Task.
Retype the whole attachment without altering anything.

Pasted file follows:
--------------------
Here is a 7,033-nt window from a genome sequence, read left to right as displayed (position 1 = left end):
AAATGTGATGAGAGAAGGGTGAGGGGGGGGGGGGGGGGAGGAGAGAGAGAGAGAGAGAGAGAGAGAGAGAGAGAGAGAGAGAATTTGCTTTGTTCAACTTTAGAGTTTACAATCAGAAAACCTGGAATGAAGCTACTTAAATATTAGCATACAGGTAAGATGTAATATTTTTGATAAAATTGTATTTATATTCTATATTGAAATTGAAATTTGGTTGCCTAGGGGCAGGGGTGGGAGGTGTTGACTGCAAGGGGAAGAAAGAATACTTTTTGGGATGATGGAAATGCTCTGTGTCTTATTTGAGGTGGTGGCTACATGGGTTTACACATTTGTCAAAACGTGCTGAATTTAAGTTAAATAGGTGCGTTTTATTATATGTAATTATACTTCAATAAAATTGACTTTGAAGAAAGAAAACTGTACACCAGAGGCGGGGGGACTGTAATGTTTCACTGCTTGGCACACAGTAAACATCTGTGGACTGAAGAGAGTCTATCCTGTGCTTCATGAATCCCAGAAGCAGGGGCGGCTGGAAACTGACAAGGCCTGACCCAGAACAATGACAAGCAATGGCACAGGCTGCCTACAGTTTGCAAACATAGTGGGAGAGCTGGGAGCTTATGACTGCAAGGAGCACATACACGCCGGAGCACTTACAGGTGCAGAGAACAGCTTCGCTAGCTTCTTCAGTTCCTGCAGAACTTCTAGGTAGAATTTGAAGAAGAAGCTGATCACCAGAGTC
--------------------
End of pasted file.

Here is a 7,033-nt window from a genome sequence, read left to right as displayed (position 1 = left end):
AAATGTGATGAGAGAAGGGTGAGGGGGGGGGGGGGGGGAGGAGAGAGAGAGAGAGAGAGAGAGAGAGAGAGAGAGAGAGAGAATTTGCTTTGTTCAACTTTAGAGTTTACAATCAGAAAACCTGGAATGAAGCTACTTAAATATTAGCATACAGGTAAGATGTAATATTTTTGATAAAATTGTATTTATATTCTATATTGAAATTGAAATTTGGTTGCCTAGGGGCAGGGGTGGGAGGTGTTGACTGCAAGGGGAAGAAAGAATACTTTTTGGGATGATGGAAATGCTCTGTGTCTTATTTGAGGTGGTGGCTACATGGGTTTACACATTTGTCAAAACGTGCTGAATTTAAGTTAAATAGGTGCGTTTTATTATATGTAATTATACTTCAATAAAATTGACTTTGAAGAAAGAAAACTGTACACCAGAGGCGGGGGGACTGTAATGTTTCACTGCTTGGCACACAGTAAACATCTGTGGACTGAAGAGAGTCTATCCTGTGCTTCATGAATCCCAGAAGCAGGGGCGGCTGGAAACTGACAAGGCCTGACCCAGAACAATGACAAGCAATGGCACAGGCTGCCTACAGTTTGCAAACATAGTGGGAGAGCTGGGAGCTTATGACTGCAAGGAGCACATACACGCCGGAGCACTTACAGGTGCAGAGAACAGCTTCGCTAGCTTCTTCAGTTCCTGCAGAACTTCTAGGTAGAATTTGAAGAAGAAGCTGATCACCAGAGTC